Investment Strategy

Selecting a Financial Advisor in 2023

I can’t tell you how many people I run into that have no idea what their retirement savings is invested in. Not a big deal, right? It’s only….all your money in the world when you stop working!

The typical response is something like, “It’s in the market, I think,” or “I’m not sure.” Wow. It makes a huge difference, people! Anecdotally, a young friend of mine has worked his entire ten-year career since high school at Dominion Energy.

Just like his father, he has his entire 401k in Dominion Energy stock.

The upside is that he knew what his retirement money was invested in. The downside is that he wasn’t diversified and never got accurate information from a financial advisor.

If you look at the following chart of Dominion Energy (red and green candles) over the last decade compared to the S&P 500 (purple line), you’ll see that being the market and diversified was incredibly more profitable than being in just one stock, Dominion Energy, by the tune of 165% returns vs. 16% in the S&P 500.

Retirement planning isn’t the only area where you need to be cognizant of how your money is being handled. Like everything else in life, all financial planners are not created equal. Take financial broker Dana Vietor, for instance. In 2020, Mr. Vietor was barred for life by the Financial Industry Regulatory Authority, which oversees how brokers do business.

What was his crime?

He told investors, including one Jeff Temeyer, a 64-year-old farmer, that investing in a Texas cancer treatment center would yield at least 8% annual returns. So Mr. Temeyer invested more than $900,000 in all—only to learn that the securities were near worthless. One could say that this was a bad investment decision for Mr. Temeyer. It was.

He relied on the broker to do the due diligence for him, which in this case, was fraudulent. According to Andrea Seidt, securities commissioner for the state of Ohio, “The power and prowess of a good sales pitch will win the day every day.”

The stories are myriad, but I think you get the point. The time to do your due diligence is before you invest your money.

You need to find a reputable financial planner.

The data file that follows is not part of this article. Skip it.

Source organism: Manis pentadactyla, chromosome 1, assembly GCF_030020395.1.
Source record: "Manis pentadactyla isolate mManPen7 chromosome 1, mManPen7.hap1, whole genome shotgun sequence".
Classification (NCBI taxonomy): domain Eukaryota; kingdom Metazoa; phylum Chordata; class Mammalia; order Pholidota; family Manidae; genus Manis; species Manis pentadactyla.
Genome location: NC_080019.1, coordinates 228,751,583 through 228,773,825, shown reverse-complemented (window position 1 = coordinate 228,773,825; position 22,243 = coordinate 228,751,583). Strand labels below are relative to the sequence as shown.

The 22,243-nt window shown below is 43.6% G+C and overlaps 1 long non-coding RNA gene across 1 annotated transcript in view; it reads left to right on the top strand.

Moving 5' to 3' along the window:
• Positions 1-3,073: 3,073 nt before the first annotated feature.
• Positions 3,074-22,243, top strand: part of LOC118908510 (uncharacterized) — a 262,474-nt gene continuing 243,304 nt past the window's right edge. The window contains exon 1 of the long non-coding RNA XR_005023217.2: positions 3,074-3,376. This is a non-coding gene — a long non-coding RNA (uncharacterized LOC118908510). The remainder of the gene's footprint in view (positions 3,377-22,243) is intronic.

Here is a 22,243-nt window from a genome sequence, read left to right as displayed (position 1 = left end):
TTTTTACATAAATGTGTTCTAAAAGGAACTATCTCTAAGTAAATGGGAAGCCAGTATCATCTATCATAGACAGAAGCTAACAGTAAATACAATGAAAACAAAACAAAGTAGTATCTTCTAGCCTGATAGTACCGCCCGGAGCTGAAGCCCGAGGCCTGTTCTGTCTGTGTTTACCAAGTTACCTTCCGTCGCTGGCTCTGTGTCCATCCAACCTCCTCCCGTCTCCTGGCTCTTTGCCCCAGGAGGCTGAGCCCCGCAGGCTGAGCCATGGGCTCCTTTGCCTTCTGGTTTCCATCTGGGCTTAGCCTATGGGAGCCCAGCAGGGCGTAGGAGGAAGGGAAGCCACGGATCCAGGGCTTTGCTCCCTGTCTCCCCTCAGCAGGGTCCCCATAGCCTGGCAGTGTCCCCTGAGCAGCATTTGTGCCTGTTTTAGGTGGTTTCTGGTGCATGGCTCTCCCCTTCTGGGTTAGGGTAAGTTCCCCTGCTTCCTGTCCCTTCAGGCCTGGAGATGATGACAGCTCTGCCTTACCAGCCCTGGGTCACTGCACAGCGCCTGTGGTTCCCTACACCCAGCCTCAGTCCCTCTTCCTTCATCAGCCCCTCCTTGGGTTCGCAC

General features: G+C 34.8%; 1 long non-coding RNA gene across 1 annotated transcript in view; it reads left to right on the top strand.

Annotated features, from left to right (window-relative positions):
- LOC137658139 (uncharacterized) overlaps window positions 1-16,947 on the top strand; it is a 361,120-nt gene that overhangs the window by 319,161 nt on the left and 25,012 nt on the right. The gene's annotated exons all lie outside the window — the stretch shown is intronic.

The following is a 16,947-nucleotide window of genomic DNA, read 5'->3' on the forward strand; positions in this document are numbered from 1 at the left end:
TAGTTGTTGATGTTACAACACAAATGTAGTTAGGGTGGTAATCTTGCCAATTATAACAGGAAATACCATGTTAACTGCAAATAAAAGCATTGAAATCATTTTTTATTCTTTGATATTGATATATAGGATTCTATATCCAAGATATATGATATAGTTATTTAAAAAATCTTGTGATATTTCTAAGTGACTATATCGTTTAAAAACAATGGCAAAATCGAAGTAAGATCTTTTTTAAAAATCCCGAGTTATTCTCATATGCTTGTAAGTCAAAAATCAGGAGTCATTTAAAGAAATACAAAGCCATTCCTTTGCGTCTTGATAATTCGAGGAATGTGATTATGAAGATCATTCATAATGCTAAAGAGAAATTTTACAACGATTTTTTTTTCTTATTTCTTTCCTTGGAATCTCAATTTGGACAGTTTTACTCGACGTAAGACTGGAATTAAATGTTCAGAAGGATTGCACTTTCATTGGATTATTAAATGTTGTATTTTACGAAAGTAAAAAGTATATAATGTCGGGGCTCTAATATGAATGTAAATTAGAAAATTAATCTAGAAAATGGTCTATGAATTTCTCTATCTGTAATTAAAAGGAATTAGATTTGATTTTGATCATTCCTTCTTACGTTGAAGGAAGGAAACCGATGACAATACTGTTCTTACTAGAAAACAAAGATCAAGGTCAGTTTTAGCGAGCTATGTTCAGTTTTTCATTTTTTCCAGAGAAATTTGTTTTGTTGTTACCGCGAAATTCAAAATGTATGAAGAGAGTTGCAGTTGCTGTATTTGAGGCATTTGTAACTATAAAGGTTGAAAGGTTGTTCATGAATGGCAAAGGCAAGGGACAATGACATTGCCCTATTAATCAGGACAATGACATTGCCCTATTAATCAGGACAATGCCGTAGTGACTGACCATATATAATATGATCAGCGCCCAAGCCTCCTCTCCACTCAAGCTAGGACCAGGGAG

Easier said than done if you don’t know someone in the business, but there are certainly ways to find them so that you can mitigate financial stress down the road.

How to Choose a Financial Advisor - Ramsey

Let’s take a look at four quick steps to go through to see what’s right for you.

  1. Figure out what services you need: After all, this should be the reason why you thought of hiring a financial advisor in the first place. Ask yourself:
    1. Do you need help with a budget?
    2. Do you want help investing?
    3. Would you like to create a financial plan?
    4. Do you need to get your estate plan in order or create a trust?
    5. Do you need tax help?Depending upon your needs, you can decide on a range of help from robo advisors to full-service brokers.
  2. Figure out how you will pay a financial advisor: Some financial advisors have a fiduciary duty to their clients, meaning they are obligated to act in their client’s best interest rather than their own. As one might imagine, the other side of the coin is those that put their interest either alongside or above yours. The following chart depicts the two styles.
  3. Select Which Type of Advisor You Want: There are many different types of advisors with whom you could work, from traditional financial advisors you meet with in person to online advisors or robo advisors. The type of financial advisor best suited for you depends on the complexity of your situation and whether or not you have a desire to have a more personal relationship with the advisor.
  4. Traditional Financial Advisors: Traditional financial advisors can meet with you in person and will be able to help you with all of your financial planning needs. The personal touch comes with a cost. Many traditional advisors charge around 1% of your assets under management. Some advisors also require a high minimum balance, such as $250,000 in assets. Best if you want specialized services, your situation is complex, you want to meet your financial advisor in person and develop a long term relationship with them.
  5. Robo Advisors: A robo advisor is a digital service offering simplified, low-cost investment management. You answer questions online, then computer algorithms build an investment portfolio according to your goals and risk tolerance. Fees start as low as 0.25% of your balance, and many services have no or low account minimums, so you can start investing with a small amount of money.
  6. Vet the financial advisor’s background: Perhaps the most important step of all if you decide to go with a traditional advisor Verify any credentials they claim to have and check to see if they’ve had any disciplinary problems such as fraud. You can verify your advisor’s credentials on or Both are free tools that provide the background and experience of individual advisors and firms, including robo advisors.
Investment StrategyWealth Mgmnt